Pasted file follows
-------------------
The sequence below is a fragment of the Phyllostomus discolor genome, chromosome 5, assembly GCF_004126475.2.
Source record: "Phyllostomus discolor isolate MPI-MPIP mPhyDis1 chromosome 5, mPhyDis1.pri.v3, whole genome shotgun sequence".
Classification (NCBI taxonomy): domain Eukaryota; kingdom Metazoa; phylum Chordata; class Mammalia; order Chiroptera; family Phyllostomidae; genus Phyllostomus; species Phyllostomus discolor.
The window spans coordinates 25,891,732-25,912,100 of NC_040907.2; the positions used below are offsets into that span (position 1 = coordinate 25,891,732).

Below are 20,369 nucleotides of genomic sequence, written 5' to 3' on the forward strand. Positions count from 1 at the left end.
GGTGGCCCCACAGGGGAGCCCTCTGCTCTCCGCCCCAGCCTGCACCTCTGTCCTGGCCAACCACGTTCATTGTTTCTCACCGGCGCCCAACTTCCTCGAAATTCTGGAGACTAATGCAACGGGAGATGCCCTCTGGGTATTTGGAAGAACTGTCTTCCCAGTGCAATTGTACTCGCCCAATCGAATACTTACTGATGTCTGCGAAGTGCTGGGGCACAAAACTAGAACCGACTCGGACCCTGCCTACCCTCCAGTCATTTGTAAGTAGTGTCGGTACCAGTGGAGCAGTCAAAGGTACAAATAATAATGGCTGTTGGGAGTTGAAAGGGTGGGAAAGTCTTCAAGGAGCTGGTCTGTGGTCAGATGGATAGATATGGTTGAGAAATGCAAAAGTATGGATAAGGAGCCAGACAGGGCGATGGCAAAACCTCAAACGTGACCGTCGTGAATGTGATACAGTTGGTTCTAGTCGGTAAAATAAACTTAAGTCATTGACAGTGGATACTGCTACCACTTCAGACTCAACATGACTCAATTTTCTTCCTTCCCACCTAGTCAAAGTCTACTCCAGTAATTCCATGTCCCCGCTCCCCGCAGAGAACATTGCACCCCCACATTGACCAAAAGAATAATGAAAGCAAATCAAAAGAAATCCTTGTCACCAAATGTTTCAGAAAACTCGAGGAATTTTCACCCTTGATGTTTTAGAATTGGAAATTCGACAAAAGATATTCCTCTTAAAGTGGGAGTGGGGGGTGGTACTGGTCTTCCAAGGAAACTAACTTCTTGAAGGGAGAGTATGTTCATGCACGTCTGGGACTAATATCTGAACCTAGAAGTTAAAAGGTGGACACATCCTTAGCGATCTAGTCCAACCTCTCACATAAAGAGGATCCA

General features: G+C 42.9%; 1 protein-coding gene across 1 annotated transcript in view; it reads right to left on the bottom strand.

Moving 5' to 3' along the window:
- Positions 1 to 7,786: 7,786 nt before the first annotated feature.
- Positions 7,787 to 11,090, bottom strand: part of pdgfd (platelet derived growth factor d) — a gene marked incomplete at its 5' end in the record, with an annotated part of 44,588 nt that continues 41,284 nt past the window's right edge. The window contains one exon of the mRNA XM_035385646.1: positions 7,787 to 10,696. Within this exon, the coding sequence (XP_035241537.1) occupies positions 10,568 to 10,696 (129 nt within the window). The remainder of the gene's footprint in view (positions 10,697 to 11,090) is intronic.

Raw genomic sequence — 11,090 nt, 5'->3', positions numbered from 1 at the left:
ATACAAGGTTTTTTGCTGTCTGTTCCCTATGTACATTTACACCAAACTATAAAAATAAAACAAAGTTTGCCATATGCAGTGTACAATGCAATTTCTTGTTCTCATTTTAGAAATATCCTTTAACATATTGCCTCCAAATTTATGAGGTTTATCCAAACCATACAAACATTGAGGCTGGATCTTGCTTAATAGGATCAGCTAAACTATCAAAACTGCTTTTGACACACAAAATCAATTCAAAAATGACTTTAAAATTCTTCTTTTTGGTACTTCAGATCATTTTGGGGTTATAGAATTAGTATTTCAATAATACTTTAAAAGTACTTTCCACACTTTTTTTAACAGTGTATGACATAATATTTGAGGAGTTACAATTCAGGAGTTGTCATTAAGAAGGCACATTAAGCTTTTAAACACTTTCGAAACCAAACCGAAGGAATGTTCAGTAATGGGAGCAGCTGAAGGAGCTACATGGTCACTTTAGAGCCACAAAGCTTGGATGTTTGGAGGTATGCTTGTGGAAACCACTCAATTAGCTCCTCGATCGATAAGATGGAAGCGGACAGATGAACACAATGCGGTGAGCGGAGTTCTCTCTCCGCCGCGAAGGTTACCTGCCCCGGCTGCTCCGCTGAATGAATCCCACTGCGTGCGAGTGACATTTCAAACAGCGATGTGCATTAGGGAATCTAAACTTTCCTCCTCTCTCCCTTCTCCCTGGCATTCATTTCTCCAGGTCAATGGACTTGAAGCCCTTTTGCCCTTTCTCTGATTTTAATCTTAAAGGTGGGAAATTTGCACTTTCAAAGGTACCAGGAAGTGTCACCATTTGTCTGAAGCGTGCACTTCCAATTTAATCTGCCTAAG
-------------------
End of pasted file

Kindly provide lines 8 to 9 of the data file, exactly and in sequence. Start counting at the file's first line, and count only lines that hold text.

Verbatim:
Moving 5' to 3' along the window:
- Positions 1 to 7,786: 7,786 nt before the first annotated feature.